The NCDC data source is usually here. NCDC uses 1901 to 2000 for the base years for anomalies.

Update: The August 2013 NCDC global land plus sea surface temperature anomaly is also +0.62 deg C. It increased 0.02 deg C since July 2013.


NCDC Global (Land and Ocean) Surface Temperature Anomalies


Introduction: The UK Met Office HADCRUT4 dataset merges CRUTEM4 land-surface air temperature dataset and the HadSST3 sea-surface temperature (SST) dataset. CRUTEM4 is the product of the combined efforts of the Met Office Hadley Centre and the Climatic Research Unit at the University of East Anglia. And HadSST3 is a product of the Hadley Centre. Unlike the GISS and NCDC products, missing data is not infilled in the HADCRUT4 product. That is, if a 5-deg latitude by 5-deg longitude grid does not have a temperature anomaly value in a given month, it is not included in the global average value of HADCRUT4. The HADCRUT4 dataset is described in the Morice et al (2012) paper here. The CRUTEM4 data is described in Jones et al (2012) here. And the HadSST3 data is presented in the 2-part Kennedy et al (2012) paper here and here. The UKMO uses the base years of 1961-1990 for anomalies. The data source is here.

Update (Lags One Month): The July 2013 HADCRUT4 global temperature anomaly is +0.51 deg C. It increased (about 0.06 deg C) since June 2013.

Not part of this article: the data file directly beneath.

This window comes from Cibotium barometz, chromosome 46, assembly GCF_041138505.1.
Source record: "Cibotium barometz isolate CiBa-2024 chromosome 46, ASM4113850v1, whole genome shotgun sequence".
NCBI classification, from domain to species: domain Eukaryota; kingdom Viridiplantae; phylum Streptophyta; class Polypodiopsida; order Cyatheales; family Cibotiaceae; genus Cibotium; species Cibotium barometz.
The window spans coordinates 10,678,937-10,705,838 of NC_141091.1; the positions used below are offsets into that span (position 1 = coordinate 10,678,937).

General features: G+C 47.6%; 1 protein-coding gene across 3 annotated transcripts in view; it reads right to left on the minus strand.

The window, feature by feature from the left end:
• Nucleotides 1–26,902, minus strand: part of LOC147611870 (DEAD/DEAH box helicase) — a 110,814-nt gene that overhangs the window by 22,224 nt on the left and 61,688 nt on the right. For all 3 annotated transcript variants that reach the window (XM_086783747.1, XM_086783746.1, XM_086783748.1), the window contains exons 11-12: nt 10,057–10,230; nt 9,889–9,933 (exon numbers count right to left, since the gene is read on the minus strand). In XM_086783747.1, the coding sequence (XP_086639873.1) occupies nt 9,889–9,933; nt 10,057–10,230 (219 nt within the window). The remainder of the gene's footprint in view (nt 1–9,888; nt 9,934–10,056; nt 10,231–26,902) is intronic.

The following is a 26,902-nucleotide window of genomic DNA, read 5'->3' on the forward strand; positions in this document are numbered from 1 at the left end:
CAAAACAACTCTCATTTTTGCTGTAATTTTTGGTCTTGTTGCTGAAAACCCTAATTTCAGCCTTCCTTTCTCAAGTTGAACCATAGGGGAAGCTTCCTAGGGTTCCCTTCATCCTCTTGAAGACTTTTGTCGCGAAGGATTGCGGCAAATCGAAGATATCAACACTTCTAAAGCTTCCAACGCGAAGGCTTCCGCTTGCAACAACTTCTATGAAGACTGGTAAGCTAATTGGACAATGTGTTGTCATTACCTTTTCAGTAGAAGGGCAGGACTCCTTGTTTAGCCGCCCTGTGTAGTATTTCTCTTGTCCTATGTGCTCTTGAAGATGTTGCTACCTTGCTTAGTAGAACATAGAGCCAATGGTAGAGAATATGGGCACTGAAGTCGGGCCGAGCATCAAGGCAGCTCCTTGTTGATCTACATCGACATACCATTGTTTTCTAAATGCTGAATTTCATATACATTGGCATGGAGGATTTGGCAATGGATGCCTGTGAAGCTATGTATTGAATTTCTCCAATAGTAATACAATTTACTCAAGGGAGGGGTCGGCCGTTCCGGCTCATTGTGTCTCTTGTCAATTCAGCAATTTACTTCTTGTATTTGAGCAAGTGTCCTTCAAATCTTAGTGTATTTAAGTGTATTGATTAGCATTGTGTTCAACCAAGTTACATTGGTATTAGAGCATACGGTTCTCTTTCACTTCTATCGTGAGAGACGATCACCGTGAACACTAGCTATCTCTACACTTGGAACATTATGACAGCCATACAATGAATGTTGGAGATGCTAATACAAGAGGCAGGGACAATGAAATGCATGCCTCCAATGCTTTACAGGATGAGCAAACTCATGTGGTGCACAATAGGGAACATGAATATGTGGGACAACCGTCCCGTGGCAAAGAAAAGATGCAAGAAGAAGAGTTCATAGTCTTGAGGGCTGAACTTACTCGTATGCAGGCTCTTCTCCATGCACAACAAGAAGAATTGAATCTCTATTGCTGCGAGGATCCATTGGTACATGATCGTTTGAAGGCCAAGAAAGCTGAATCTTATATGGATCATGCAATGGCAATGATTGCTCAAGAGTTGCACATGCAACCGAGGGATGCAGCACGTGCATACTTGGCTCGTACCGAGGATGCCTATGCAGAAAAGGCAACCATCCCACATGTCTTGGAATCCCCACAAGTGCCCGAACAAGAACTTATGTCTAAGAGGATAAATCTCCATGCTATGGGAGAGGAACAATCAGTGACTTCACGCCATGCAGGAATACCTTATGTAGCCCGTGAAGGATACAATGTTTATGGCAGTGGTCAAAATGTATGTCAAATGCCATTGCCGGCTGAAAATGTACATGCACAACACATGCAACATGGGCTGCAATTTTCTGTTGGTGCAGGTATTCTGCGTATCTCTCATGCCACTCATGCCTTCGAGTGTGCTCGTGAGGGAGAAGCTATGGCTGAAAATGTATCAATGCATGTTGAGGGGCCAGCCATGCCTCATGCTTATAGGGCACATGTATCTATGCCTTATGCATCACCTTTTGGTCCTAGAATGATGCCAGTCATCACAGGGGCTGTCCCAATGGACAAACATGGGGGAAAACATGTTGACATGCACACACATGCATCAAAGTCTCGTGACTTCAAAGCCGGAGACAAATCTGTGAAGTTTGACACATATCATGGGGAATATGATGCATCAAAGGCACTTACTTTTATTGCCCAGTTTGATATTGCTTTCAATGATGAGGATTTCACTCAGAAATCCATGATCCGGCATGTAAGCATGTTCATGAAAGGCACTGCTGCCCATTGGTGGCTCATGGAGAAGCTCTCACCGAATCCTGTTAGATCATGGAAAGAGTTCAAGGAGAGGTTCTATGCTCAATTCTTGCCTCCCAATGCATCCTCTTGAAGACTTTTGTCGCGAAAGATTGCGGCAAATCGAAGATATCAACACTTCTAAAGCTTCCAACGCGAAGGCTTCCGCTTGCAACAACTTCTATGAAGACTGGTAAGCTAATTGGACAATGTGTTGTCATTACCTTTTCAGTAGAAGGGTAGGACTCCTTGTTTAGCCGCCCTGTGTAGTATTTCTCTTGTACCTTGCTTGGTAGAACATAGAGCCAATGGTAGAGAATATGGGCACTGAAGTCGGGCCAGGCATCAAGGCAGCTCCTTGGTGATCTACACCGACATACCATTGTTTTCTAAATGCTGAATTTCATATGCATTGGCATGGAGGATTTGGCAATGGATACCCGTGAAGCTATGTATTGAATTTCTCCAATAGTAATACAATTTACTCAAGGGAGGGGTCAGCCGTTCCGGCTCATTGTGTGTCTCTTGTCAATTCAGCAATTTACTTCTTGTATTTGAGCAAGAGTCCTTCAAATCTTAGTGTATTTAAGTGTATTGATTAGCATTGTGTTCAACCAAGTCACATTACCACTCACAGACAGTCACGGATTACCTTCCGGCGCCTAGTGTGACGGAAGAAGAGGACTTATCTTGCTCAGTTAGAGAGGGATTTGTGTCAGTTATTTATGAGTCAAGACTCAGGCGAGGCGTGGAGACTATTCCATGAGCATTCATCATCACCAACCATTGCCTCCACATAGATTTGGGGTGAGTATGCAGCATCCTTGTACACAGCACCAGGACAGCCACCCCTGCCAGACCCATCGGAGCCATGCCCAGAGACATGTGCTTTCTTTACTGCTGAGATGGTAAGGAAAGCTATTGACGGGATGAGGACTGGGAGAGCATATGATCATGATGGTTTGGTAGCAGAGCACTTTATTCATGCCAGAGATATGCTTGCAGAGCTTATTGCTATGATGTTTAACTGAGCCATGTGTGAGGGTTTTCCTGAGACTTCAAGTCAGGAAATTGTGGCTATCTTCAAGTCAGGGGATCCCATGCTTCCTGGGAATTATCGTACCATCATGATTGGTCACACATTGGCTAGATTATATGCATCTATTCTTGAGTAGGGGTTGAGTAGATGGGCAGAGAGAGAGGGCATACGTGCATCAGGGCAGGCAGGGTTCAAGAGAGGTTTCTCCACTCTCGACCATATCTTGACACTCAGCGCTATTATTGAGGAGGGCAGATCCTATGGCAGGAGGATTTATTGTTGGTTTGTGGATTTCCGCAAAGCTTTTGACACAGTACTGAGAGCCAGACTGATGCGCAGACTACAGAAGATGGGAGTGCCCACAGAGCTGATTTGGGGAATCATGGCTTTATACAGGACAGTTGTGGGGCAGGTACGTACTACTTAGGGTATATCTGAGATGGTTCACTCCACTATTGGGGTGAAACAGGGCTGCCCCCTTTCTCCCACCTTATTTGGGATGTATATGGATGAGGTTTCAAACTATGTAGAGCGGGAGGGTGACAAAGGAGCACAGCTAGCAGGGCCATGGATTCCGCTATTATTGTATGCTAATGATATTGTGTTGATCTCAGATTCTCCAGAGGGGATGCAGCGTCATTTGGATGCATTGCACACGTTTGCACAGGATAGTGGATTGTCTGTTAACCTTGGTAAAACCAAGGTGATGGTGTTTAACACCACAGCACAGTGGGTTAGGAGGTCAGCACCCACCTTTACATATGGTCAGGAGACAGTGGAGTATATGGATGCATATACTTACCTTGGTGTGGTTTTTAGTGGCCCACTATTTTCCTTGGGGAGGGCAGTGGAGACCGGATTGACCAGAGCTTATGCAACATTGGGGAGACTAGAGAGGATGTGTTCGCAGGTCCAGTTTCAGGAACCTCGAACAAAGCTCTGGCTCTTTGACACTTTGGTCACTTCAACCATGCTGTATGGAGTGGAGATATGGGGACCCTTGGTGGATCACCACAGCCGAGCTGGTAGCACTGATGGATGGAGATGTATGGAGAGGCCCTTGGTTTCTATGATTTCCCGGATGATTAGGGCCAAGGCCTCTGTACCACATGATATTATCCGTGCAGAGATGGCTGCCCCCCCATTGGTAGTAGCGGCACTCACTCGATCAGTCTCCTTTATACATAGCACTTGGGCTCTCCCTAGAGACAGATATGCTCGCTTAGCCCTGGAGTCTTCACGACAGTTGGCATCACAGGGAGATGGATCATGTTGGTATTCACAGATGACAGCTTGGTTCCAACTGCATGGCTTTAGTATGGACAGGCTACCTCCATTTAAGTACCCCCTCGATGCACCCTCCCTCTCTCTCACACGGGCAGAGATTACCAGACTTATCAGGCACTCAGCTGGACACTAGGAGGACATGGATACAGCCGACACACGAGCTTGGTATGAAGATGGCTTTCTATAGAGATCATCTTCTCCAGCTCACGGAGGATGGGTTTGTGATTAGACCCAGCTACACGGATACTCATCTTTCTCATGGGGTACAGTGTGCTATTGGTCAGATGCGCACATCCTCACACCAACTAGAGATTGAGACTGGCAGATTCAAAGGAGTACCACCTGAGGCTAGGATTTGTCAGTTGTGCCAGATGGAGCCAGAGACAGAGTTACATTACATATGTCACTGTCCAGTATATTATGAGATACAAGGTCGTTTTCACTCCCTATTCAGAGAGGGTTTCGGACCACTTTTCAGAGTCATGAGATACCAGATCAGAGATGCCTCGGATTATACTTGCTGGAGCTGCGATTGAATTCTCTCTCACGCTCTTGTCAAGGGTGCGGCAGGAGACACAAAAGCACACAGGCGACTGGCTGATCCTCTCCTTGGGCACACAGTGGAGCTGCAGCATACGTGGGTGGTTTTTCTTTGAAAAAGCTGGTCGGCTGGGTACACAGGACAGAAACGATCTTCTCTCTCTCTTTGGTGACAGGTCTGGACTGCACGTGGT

As noted in my post Open Letter to the Royal Meteorological Society Regarding Dr. Trenberth’s Article “Has Global Warming Stalled?”, Kevin Trenberth of NCAR presented 10-year period-averaged temperatures in his article for the Royal Meteorological Society. He was attempting to show that the recent hiatus in global warming since 2001 was not unusual. Kevin Trenberth conveniently overlooked the fact that, based on his selected start year of 2001, the hiatus has lasted 12+ years, not 10.

The period from January 2001 to August 2013 is now 152-months long. Refer to the following graph of running 152-month trends from January 1880 to May 2013, using the GISS LOTI global temperature anomaly product. The last data point in the graph is the linear trend (in deg C per decade) from January 2001 to the current month. It is basically zero. That, of course, indicates global surface temperatures have not warmed during the most recent 152-month period. Working back in time, the data point immediately before the last one represents the linear trend for the 152-month period of December 2000 to July 2013, and the data point before it shows the trend in deg C per decade for November 2000 to June 2013, and so on.

NCDC 152-Month Trends